SOUTH ORANGE, NJ - It was a great year for the South Mountain YMCA in 2016, with increased enrollment in its child care and summer camp programs, a successful Memorial Day Duck Race, the first year the YMCA had hosted this annual Maplewood event, and the honor of being named YMCA Branch of the Year.
The Metro YMCA, which has six branches and is the largest association of YMCAs, named South Mountain YMCA the 2016 Branch of the Year at its 40th annual recognition dinner, held April 5 at the Hanover Manor in East Hanover. More than 200 people attended.
“South Mountain YMCA is a powerhouse, creating innovative opportunities across Maplewood and South Orange for children, families, and adults to grow, strengthen ties, and have fun,” said Richard K. Gorab, president and CEO of the Metropolitan YMCA of the Oranges. “The branch puts into action the Y’s mission of youth development, healthy living and social responsibility.”
“We’re thrilled for this acknowledgement of our staff, which works hard to ensure South Mountain YMCA’s reputation remains in high regard,” said James Goodger, executive director of the South Mountain Y, which has 76 full-time and 160 part-time employees. “We’re Branch of the Year because we have a very sturdy foundation, and that allows us to dream big and think outside the box — to destroy the box.”
One of the Y’s major achievements, according to a press release from the organization, was increasing summer camp enrollment, which increased by 12.5 percent from 2015 through expanded marketing efforts and the addition of two new specialty camps, a skateboard clinic and Glam Camp, a hands-on introduction to fashion.
This summer, the Y is adding three more specialty camps: Masters of Art, Build It, and Superhero Academy. In Masters of Art, children entering grades 3 through 5 will explore artists from around the world. Build It at The Woodland in South Orange will offer children entering grades 2 to 4 the chance to design and build bridges, boats, towers, wheels and rockets. And in Superhero Academy, children entering kindergarten through second grade will create their own superhero and land in a real comic book, on a T-shirt, and in a movie.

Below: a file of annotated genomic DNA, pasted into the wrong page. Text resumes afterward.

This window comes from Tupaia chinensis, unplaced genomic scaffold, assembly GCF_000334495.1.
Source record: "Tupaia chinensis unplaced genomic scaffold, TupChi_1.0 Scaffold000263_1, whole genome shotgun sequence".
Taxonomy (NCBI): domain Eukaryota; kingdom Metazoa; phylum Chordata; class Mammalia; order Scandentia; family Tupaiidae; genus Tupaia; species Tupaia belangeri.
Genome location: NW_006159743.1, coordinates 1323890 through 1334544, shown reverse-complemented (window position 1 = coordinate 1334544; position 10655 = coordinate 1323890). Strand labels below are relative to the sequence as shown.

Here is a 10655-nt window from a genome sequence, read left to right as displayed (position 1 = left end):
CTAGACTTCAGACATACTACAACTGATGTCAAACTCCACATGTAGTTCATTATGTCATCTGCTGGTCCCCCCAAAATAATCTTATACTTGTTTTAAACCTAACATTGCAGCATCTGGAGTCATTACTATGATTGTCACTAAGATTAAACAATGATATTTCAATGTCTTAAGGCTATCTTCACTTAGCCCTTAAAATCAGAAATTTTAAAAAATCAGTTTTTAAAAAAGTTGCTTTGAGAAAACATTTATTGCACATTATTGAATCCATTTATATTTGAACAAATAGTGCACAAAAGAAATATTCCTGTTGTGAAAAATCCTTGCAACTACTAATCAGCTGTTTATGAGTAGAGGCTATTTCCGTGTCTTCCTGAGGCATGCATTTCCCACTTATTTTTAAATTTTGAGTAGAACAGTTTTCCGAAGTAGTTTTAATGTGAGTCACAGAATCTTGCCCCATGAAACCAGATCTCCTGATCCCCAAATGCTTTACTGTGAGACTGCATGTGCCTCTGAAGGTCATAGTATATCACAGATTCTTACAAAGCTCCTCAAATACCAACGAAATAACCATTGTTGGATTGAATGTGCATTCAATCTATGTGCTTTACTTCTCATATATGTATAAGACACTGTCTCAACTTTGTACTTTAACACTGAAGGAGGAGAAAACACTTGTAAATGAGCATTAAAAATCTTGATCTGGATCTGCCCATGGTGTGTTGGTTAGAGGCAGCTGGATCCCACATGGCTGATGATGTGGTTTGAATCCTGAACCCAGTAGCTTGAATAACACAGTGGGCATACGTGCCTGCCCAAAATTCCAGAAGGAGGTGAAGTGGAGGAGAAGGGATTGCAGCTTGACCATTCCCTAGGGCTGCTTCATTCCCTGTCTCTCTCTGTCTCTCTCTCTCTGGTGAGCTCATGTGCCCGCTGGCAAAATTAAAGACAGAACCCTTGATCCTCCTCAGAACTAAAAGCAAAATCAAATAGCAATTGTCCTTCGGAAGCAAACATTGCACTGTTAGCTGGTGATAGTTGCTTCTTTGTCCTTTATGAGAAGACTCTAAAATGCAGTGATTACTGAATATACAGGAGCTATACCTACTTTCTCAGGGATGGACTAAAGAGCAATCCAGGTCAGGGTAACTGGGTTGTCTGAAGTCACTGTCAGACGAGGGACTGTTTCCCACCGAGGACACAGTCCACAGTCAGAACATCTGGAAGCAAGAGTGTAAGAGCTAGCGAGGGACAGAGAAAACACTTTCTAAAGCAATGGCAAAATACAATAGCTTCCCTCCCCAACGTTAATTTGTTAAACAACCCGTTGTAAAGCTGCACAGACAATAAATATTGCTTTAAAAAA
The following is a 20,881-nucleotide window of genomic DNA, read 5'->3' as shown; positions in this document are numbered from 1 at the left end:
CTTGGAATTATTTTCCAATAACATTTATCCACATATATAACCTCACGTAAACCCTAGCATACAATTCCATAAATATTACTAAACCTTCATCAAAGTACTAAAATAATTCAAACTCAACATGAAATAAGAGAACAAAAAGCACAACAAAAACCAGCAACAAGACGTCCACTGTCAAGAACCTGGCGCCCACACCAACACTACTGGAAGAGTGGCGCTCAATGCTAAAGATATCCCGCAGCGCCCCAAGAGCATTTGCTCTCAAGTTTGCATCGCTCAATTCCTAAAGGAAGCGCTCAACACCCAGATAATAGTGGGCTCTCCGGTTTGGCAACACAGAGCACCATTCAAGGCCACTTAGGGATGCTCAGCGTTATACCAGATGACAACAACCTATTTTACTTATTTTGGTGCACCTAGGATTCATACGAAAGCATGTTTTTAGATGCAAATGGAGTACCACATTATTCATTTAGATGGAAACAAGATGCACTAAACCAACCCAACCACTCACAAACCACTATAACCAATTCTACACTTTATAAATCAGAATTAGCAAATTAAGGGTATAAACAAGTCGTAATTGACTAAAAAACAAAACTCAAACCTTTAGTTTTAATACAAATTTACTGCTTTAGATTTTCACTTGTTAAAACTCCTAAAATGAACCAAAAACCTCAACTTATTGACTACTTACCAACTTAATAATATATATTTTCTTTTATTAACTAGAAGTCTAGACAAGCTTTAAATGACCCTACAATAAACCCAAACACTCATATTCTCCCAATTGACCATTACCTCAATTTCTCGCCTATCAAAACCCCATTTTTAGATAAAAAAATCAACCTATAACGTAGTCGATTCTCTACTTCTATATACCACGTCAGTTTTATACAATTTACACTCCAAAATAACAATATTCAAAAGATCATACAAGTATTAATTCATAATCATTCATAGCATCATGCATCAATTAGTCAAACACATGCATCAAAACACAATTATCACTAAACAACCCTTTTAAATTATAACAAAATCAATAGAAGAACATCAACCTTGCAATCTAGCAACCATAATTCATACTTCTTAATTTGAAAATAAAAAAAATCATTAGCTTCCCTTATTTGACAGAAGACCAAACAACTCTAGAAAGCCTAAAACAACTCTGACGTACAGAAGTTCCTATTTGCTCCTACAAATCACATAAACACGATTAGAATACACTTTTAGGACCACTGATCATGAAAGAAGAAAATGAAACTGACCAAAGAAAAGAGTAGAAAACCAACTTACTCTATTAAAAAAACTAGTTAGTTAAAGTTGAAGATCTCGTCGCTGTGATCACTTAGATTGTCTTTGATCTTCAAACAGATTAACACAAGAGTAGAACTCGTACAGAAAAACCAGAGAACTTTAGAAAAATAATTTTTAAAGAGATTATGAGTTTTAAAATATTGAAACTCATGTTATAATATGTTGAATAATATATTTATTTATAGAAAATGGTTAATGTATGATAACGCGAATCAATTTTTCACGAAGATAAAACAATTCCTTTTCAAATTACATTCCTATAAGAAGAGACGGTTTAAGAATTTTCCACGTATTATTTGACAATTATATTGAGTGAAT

Enrollment in the Y’s School-Age Child Care (SACC) program grew by 6 percent, stated a release from the YMCA, and the program at Marshall Elementary School in South Orange created a multicultural library to introduce children to different cultures through age-appropriate reading material.
The South Mountain YMCA also increased enrollment in several of its other programs. 2016 saw an increase in the number of travel basketball teams, an expansion of the theater program into the Montrose School in South Orange, and the launch of an array of new programs.
The YMCA also increased its presence at community events like South Orange's annual PlayDay. A generator was installed in the gymnasium roof so the Y can be used by the community in times of major weather events and power outages. The Y ran the annual Memorial Day Duck Race Day in Maplewood for the first time in 2106, and despite uncooperative weather which moved the event indoors, the event raised $4,000 more than projected.
Despite these many successes, not all went as planned in 2016 for the YMCA. Looking to expand services in South Orange, the Y tried to secure a lease on a Walton Avenue property owned by the township. While the Y didn’t win the bid, “we were able to make important community connections,” Goodger said.
Working with Maplewood and South Orange recreation departments, the school district and several other organizations, the Y took the lead on a competitive federal grant application to improve middle schoolers’ activity levels. The well-received application was not selected for the grant, but again, the Y deepened ties with its partners, Goodger said.
The 2,000-plus member South Mountain YMCA continues to strengthen its relationship with supporters. It created Friends of the Y, to thank donors and keep them abreast of how their donations are being used for good. More than 80 supporters attended a Friends of the Y reception last May, and Goodger has begun writing a quarterly newsletter to share stories of the Y’s impact.
“The greatest thing about 2016 was that the team rose to the occasion to raise the bar at the branch, despite many challenges and hurdles,” said Rob Harrigan, chairman of the South Mountain YMCA Board of Managers. “They were able to focus on a year of incredible innovation in programming and services for the communities we serve.”